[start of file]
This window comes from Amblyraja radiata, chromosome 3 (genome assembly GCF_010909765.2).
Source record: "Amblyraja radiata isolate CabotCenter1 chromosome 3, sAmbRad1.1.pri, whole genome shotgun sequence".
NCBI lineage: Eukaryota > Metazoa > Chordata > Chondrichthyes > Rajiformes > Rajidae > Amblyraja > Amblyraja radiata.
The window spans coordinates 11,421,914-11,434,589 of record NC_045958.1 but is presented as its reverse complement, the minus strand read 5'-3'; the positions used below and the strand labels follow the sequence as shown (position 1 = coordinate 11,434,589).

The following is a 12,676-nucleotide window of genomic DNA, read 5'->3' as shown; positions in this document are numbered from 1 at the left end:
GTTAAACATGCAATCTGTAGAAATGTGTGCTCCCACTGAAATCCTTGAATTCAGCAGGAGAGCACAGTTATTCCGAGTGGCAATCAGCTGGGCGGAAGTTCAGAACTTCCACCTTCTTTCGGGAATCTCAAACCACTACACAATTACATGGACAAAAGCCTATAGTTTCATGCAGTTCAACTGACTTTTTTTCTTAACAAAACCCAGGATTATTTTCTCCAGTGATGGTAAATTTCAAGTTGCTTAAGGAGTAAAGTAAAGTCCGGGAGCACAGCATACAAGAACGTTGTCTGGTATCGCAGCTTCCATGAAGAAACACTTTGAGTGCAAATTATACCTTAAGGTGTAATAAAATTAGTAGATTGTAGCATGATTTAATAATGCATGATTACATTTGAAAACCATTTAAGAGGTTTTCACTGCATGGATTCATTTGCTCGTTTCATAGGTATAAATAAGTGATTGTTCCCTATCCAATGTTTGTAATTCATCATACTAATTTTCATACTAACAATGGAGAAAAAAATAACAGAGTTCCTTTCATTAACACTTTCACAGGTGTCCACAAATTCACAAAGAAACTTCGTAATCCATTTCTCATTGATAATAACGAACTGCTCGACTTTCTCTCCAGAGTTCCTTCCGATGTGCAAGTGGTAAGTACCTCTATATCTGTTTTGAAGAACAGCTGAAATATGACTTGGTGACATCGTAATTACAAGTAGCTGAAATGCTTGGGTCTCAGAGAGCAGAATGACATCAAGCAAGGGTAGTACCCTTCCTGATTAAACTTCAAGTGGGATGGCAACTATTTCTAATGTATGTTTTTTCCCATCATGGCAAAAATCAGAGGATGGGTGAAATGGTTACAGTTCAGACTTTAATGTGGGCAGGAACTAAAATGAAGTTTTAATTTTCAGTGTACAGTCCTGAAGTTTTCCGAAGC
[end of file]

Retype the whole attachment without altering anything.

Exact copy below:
This window comes from Amblyraja radiata, chromosome 3 (genome assembly GCF_010909765.2).
Source record: "Amblyraja radiata isolate CabotCenter1 chromosome 3, sAmbRad1.1.pri, whole genome shotgun sequence".
NCBI lineage: Eukaryota > Metazoa > Chordata > Chondrichthyes > Rajiformes > Rajidae > Amblyraja > Amblyraja radiata.
The window spans coordinates 11,421,914-11,434,589 of record NC_045958.1 but is presented as its reverse complement, the minus strand read 5'-3'; the positions used below and the strand labels follow the sequence as shown (position 1 = coordinate 11,434,589).

The following is a 12,676-nucleotide window of genomic DNA, read 5'->3' as shown; positions in this document are numbered from 1 at the left end:
GTTAAACATGCAATCTGTAGAAATGTGTGCTCCCACTGAAATCCTTGAATTCAGCAGGAGAGCACAGTTATTCCGAGTGGCAATCAGCTGGGCGGAAGTTCAGAACTTCCACCTTCTTTCGGGAATCTCAAACCACTACACAATTACATGGACAAAAGCCTATAGTTTCATGCAGTTCAACTGACTTTTTTTCTTAACAAAACCCAGGATTATTTTCTCCAGTGATGGTAAATTTCAAGTTGCTTAAGGAGTAAAGTAAAGTCCGGGAGCACAGCATACAAGAACGTTGTCTGGTATCGCAGCTTCCATGAAGAAACACTTTGAGTGCAAATTATACCTTAAGGTGTAATAAAATTAGTAGATTGTAGCATGATTTAATAATGCATGATTACATTTGAAAACCATTTAAGAGGTTTTCACTGCATGGATTCATTTGCTCGTTTCATAGGTATAAATAAGTGATTGTTCCCTATCCAATGTTTGTAATTCATCATACTAATTTTCATACTAACAATGGAGAAAAAAATAACAGAGTTCCTTTCATTAACACTTTCACAGGTGTCCACAAATTCACAAAGAAACTTCGTAATCCATTTCTCATTGATAATAACGAACTGCTCGACTTTCTCTCCAGAGTTCCTTCCGATGTGCAAGTGGTAAGTACCTCTATATCTGTTTTGAAGAACAGCTGAAATATGACTTGGTGACATCGTAATTACAAGTAGCTGAAATGCTTGGGTCTCAGAGAGCAGAATGACATCAAGCAAGGGTAGTACCCTTCCTGATTAAACTTCAAGTGGGATGGCAACTATTTCTAATGTATGTTTTTTCCCATCATGGCAAAAATCAGAGGATGGGTGAAATGGTTACAGTTCAGACTTTAATGTGGGCAGGAACTAAAATGAAGTTTTAATTTTCAGTGTACAGTCCTGAAGTTTTCCGAAGC